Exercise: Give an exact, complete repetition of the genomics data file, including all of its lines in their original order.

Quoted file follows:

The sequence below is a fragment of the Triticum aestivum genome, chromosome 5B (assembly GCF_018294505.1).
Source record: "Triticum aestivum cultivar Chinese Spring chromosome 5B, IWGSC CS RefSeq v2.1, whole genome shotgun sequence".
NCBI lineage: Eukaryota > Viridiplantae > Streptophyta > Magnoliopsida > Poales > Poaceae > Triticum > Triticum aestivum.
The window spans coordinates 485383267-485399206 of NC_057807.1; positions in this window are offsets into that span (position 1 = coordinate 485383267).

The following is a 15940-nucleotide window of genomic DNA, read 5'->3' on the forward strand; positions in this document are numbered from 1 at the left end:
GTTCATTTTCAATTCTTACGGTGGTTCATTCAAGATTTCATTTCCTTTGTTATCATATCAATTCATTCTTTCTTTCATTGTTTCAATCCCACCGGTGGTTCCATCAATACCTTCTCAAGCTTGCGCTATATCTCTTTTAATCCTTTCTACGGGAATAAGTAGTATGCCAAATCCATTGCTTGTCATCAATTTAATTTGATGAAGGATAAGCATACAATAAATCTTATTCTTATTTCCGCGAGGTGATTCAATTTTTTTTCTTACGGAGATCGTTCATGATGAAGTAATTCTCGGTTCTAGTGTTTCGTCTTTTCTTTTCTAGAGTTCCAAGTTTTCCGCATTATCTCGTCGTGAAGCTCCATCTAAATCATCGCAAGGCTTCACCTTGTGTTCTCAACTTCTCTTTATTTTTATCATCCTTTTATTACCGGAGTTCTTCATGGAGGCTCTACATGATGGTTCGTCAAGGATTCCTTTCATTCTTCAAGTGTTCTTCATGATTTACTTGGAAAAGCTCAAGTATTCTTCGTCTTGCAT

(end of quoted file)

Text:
The sequence below is a fragment of the Triticum aestivum genome, chromosome 5B (assembly GCF_018294505.1).
Source record: "Triticum aestivum cultivar Chinese Spring chromosome 5B, IWGSC CS RefSeq v2.1, whole genome shotgun sequence".
NCBI lineage: Eukaryota > Viridiplantae > Streptophyta > Magnoliopsida > Poales > Poaceae > Triticum > Triticum aestivum.
The window spans coordinates 485383267-485399206 of NC_057807.1; positions in this window are offsets into that span (position 1 = coordinate 485383267).

The following is a 15940-nucleotide window of genomic DNA, read 5'->3' on the forward strand; positions in this document are numbered from 1 at the left end:
GTTCATTTTCAATTCTTACGGTGGTTCATTCAAGATTTCATTTCCTTTGTTATCATATCAATTCATTCTTTCTTTCATTGTTTCAATCCCACCGGTGGTTCCATCAATACCTTCTCAAGCTTGCGCTATATCTCTTTTAATCCTTTCTACGGGAATAAGTAGTATGCCAAATCCATTGCTTGTCATCAATTTAATTTGATGAAGGATAAGCATACAATAAATCTTATTCTTATTTCCGCGAGGTGATTCAATTTTTTTTCTTACGGAGATCGTTCATGATGAAGTAATTCTCGGTTCTAGTGTTTCGTCTTTTCTTTTCTAGAGTTCCAAGTTTTCCGCATTATCTCGTCGTGAAGCTCCATCTAAATCATCGCAAGGCTTCACCTTGTGTTCTCAACTTCTCTTTATTTTTATCATCCTTTTATTACCGGAGTTCTTCATGGAGGCTCTACATGATGGTTCGTCAAGGATTCCTTTCATTCTTCAAGTGTTCTTCATGATTTACTTGGAAAAGCTCAAGTATTCTTCGTCTTGCAT